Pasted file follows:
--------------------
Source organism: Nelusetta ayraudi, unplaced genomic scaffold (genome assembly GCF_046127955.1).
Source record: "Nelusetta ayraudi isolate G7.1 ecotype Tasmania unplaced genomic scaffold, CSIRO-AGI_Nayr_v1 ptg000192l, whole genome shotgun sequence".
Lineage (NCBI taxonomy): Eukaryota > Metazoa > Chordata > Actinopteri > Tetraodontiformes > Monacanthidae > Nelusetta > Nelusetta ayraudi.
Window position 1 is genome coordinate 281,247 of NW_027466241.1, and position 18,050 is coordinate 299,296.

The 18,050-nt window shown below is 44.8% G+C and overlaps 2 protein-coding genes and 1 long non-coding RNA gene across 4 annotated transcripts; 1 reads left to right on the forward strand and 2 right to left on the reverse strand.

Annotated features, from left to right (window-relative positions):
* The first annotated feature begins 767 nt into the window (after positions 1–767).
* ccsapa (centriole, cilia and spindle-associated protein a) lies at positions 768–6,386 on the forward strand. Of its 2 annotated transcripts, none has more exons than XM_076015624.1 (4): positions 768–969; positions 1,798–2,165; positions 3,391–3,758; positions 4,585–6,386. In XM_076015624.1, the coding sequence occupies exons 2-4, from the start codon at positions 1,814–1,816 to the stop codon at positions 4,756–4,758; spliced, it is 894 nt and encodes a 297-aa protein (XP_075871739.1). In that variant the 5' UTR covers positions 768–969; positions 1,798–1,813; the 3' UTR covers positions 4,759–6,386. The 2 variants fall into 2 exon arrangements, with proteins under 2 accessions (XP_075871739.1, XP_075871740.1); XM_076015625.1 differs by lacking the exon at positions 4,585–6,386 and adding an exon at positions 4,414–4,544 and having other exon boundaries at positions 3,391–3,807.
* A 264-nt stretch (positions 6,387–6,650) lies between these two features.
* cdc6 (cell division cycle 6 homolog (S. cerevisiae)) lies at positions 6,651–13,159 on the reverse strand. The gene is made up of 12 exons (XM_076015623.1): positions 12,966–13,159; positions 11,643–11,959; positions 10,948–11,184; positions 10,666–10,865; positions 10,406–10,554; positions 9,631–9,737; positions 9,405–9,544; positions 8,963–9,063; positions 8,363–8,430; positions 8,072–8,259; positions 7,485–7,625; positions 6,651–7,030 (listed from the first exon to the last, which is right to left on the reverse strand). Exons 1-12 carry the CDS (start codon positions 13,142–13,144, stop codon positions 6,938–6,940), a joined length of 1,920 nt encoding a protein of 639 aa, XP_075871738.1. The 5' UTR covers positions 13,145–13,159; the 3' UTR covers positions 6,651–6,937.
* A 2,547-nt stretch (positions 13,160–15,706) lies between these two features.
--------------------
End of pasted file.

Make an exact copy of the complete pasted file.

Source organism: Nelusetta ayraudi, unplaced genomic scaffold (genome assembly GCF_046127955.1).
Source record: "Nelusetta ayraudi isolate G7.1 ecotype Tasmania unplaced genomic scaffold, CSIRO-AGI_Nayr_v1 ptg000192l, whole genome shotgun sequence".
Lineage (NCBI taxonomy): Eukaryota > Metazoa > Chordata > Actinopteri > Tetraodontiformes > Monacanthidae > Nelusetta > Nelusetta ayraudi.
Window position 1 is genome coordinate 281,247 of NW_027466241.1, and position 18,050 is coordinate 299,296.

The 18,050-nt window shown below is 44.8% G+C and overlaps 2 protein-coding genes and 1 long non-coding RNA gene across 4 annotated transcripts; 1 reads left to right on the forward strand and 2 right to left on the reverse strand.

Annotated features, from left to right (window-relative positions):
* The first annotated feature begins 767 nt into the window (after positions 1–767).
* ccsapa (centriole, cilia and spindle-associated protein a) lies at positions 768–6,386 on the forward strand. Of its 2 annotated transcripts, none has more exons than XM_076015624.1 (4): positions 768–969; positions 1,798–2,165; positions 3,391–3,758; positions 4,585–6,386. In XM_076015624.1, the coding sequence occupies exons 2-4, from the start codon at positions 1,814–1,816 to the stop codon at positions 4,756–4,758; spliced, it is 894 nt and encodes a 297-aa protein (XP_075871739.1). In that variant the 5' UTR covers positions 768–969; positions 1,798–1,813; the 3' UTR covers positions 4,759–6,386. The 2 variants fall into 2 exon arrangements, with proteins under 2 accessions (XP_075871739.1, XP_075871740.1); XM_076015625.1 differs by lacking the exon at positions 4,585–6,386 and adding an exon at positions 4,414–4,544 and having other exon boundaries at positions 3,391–3,807.
* A 264-nt stretch (positions 6,387–6,650) lies between these two features.
* cdc6 (cell division cycle 6 homolog (S. cerevisiae)) lies at positions 6,651–13,159 on the reverse strand. The gene is made up of 12 exons (XM_076015623.1): positions 12,966–13,159; positions 11,643–11,959; positions 10,948–11,184; positions 10,666–10,865; positions 10,406–10,554; positions 9,631–9,737; positions 9,405–9,544; positions 8,963–9,063; positions 8,363–8,430; positions 8,072–8,259; positions 7,485–7,625; positions 6,651–7,030 (listed from the first exon to the last, which is right to left on the reverse strand). Exons 1-12 carry the CDS (start codon positions 13,142–13,144, stop codon positions 6,938–6,940), a joined length of 1,920 nt encoding a protein of 639 aa, XP_075871738.1. The 5' UTR covers positions 13,145–13,159; the 3' UTR covers positions 6,651–6,937.
* A 2,547-nt stretch (positions 13,160–15,706) lies between these two features.